Publication Date: November 1, 2014 Sand Hill Review Press Paperback; 300p ISBN: 978-1937818289
Series: A John Singer Sargent/Violet Paget Mystery (Book One) Genre: Historical Fiction/Historical Mystery
When The Spoils of Avalon Book Tour was presented to me the title drew my attention immediately. My first thought on reading the title was, ‘Cool, ancient relics….how interesting….” Then I read the book description:
The death of a humble clergyman in 1877 leads amateur sleuths Violet Paget and John Singer Sargent into a medieval world of saints and kings—including the legendary Arthur—as they follow a trail of relics and antiquities lost since the destruction of Glastonbury Abbey in 1539. Written in alternating chapters between the two time periods, The Spoils of Avalon creates a sparkling, magical mystery that bridges the gap between two worlds that could hardly be more different—the industrialized, Darwinian, materialistic Victorian Age and the agricultural, faith-infused life of a medieval abbey on the brink of violent change at the hands of Henry VIII and Thomas Cromwell.
First in a new series of historical mysteries, The Spoils of Avalon introduces two unlikely detectives and life-long friends—beginning as young people on the verge of making their names famous for the next several decades throughout Europe and America: the brilliant and brittle Violet Paget, known as the writer Vernon Lee, and the talented, genial portrait painter John Singer Sargent.
Friends from the age of ten, Paget and Sargent frequently met in the popular European watering places and capitals, frequenting the same salons and drawing rooms in London, Rome, Paris, Florence, Venice, Vienna and Madrid. Both were possessed of keen minds and bohemian tendencies, unorthodox educations and outsized egos (especially Paget). Their instant, natural bonding led them to address each other as “Twin”, and they corresponded frequently when they were apart.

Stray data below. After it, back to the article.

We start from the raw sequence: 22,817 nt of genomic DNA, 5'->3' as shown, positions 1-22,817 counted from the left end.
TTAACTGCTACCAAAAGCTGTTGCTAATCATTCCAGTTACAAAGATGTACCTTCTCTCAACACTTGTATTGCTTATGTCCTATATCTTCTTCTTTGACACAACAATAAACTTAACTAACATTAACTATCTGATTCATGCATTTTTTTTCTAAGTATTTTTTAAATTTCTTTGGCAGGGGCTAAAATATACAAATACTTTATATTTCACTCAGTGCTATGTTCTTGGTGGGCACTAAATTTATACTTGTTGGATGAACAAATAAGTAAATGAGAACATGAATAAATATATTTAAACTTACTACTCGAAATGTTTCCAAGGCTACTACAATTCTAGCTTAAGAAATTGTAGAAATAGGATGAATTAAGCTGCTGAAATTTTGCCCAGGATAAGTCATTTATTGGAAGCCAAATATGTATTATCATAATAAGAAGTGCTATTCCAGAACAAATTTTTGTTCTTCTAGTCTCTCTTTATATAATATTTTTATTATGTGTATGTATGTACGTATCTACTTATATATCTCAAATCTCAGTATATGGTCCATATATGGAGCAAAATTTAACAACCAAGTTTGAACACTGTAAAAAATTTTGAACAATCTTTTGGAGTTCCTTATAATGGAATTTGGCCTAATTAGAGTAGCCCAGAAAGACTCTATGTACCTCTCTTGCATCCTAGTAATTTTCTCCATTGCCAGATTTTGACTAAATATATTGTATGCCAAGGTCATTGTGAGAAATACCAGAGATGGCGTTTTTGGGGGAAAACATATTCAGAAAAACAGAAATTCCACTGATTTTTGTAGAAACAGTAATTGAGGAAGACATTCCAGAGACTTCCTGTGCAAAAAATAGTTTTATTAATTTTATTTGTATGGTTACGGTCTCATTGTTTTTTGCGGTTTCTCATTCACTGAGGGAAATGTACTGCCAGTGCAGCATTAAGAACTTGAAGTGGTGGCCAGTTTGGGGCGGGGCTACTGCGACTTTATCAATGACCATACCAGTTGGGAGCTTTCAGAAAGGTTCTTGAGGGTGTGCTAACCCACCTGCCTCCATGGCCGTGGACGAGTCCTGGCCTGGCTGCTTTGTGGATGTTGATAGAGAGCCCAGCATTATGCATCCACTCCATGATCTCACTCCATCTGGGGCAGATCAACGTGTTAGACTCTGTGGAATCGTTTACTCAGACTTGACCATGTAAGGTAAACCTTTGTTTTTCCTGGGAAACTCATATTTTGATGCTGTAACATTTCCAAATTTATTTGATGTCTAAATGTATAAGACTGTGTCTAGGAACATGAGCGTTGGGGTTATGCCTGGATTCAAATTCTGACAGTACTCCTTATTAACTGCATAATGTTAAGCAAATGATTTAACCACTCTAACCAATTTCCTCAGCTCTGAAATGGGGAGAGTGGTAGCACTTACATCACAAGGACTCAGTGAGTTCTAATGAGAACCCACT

Henry James once described Violet Paget as having “the most formidable mind” of their times, and he was an active fan and patron of John Sargent, introducing him to London society and his own inner circles of literary and artistic genius.
How enthralling and exciting I thought. I love a good mystery and alternating periods to weave a story is something I am highly interested in and I was curious as to how this writer would pull it off. Firstly, I would like to get the unpleasantries out of the way….because in no way have they altered how I feel about the story, I just feel a few things needed to be stronger. Without giving the plot away or spoiling the allusion of the clergymans death and how it happen….I felt that part was a bit predictable and found myself already guessing to the cause and who done it in the beginning of the first half of the story….It just needed to be a little more thought out and integrate. However, I have a knack for figuring things out in crime thrillers….and I will give the author the benefit of the doubt regarding the mystery of the who done it…maybe that was her way of getting the reader to look elsewhere for guilty party.